Next, the plaintiff claims that Judge Trombley erred in sustaining the defendants' objection to his February 22, 2012 request for leave to amend his complaint. Specifically, he argues that the court abused its discretion in failing to take a liberal approach to Practice Book § 10–60. We disagree.
“Our standard of review of the plaintiff's claim is well settled. While our courts have been liberal in permitting amendments ․ this liberality has limitations. Amendments should be made seasonably. Factors to be considered in passing on a motion to amend are the length of the delay, fairness to the opposing parties and the negligence, if any, of the party offering the amendment․ The motion to amend is addressed to the trial court's discretion which may be exercised to restrain the amendment of pleadings so far as necessary to prevent unreasonable delay of the trial․ Whether to allow an amendment is a matter left to the sound discretion of the trial court. This court will not disturb a trial court's ruling on a proposed amendment unless there has been a clear abuse of that discretion․ It is the [plaintiff's] burden in this case to demonstrate that the trial court clearly abused its discretion.” (Citations omitted; internal quotation marks omitted.) Wagner v. Clark Equipment Co., 259 Conn. 114, 128, 788 A.2d 83 (2002).
At the time of Judge Trombley's ruling, the action had been pending more than seventeen months, since September 10, 2010. The pleadings still were not closed. In sustaining the defendants' objection to the plaintiff's request for leave to amend his complaint, the court noted that the plaintiff already had filed several complaints and cited the provision in Practice Book § 10–60(b) that allows the court to restrain amendments in order to compel the parties to join issue in a reasonable time for trial. These were proper considerations within the court's discretion in ruling on the issue and, therefore, we decline to upset the court's decision.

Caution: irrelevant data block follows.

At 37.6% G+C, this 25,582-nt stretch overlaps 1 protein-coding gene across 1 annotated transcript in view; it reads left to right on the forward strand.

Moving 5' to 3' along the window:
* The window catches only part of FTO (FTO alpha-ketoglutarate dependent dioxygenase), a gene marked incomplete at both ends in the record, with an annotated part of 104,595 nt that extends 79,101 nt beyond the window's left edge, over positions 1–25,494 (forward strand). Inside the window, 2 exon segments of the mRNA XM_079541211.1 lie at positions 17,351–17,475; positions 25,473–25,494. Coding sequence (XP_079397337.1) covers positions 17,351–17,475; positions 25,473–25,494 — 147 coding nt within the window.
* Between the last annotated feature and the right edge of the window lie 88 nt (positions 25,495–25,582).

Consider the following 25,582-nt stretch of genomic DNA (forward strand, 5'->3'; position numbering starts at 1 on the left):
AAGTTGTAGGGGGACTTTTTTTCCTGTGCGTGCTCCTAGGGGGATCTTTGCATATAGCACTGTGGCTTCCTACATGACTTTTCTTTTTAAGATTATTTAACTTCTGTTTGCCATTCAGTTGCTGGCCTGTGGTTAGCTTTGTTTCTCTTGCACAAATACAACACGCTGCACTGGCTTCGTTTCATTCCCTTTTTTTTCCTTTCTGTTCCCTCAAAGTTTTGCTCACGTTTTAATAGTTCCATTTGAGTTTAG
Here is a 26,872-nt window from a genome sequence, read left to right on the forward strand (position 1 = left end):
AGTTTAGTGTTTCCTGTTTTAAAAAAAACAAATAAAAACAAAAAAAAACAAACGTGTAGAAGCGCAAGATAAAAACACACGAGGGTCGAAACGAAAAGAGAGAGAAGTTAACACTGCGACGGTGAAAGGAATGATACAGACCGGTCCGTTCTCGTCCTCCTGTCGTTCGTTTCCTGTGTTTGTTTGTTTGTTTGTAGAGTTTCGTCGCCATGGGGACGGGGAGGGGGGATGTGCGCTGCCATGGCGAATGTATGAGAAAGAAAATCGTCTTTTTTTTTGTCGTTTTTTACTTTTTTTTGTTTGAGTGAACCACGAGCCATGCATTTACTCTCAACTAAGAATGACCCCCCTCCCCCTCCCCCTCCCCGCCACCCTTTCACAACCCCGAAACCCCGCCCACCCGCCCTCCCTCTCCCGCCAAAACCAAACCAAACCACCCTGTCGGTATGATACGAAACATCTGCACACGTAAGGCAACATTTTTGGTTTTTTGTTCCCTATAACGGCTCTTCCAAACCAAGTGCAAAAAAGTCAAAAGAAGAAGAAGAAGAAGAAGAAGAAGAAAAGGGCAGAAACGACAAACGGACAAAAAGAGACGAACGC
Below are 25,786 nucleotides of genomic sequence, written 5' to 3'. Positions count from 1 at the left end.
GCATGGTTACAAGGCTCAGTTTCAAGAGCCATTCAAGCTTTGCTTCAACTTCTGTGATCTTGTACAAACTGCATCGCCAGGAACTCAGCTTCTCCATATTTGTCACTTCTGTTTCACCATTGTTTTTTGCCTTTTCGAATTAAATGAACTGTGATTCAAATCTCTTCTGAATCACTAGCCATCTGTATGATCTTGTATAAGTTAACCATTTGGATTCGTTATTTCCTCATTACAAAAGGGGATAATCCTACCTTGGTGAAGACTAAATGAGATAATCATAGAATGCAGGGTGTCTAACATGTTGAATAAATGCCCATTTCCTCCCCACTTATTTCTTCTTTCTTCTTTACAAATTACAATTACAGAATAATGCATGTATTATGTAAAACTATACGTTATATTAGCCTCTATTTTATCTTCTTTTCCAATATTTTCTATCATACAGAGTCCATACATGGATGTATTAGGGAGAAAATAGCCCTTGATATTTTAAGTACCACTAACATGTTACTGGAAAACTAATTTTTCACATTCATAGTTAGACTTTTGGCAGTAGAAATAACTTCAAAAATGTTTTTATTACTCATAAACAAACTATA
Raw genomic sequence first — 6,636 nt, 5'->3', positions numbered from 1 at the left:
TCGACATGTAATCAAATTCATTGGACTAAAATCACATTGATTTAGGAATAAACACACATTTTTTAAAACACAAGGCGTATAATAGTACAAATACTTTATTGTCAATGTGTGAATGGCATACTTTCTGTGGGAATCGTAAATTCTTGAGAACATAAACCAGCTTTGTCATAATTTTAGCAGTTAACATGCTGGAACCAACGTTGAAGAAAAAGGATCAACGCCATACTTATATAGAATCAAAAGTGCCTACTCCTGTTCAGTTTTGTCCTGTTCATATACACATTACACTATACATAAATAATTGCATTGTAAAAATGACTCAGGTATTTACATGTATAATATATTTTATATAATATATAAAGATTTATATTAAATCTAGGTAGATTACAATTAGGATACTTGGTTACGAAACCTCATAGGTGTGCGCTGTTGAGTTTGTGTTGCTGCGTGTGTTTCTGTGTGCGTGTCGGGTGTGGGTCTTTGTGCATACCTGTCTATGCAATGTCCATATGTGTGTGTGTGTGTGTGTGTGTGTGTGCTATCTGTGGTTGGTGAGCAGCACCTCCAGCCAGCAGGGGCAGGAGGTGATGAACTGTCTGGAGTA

The plaintiff also challenges Judge Dooley's order dismissing the plaintiff's claim of negligent infliction of emotional distress for lack of subject matter jurisdiction. Specifically, he argues that the doctrine of absolute immunity does not apply to claims alleging attorney misconduct for the purpose of personal financial gain.7 We are not persuaded.
“[W]hether attorneys are protected by absolute immunity for their conduct during judicial proceedings is a question of law over which our review is plenary.” Simms v. Seaman, 308 Conn. 523, 530, 69 A.3d 880 (2013). As the doctrine of absolute immunity concerns a court's subject matter jurisdiction; Stone v. Pattis, 144 Conn.App. 79, 96–97, 72 A.3d 1138 (2013); we are “mindful of the well established notion that, in determining whether a court has subject matter jurisdiction, every presumption favoring jurisdiction should be indulged.” (Internal quotation marks omitted.) Id., at 95. The question before us is whether the facts as alleged in the pleadings, viewed in the light most favorable to the plaintiff, are sufficient to survive dismissal on the grounds of absolute immunity. Rioux v. Barry, 283 Conn. 338, 341, 343 927 A.2d 304 (2007).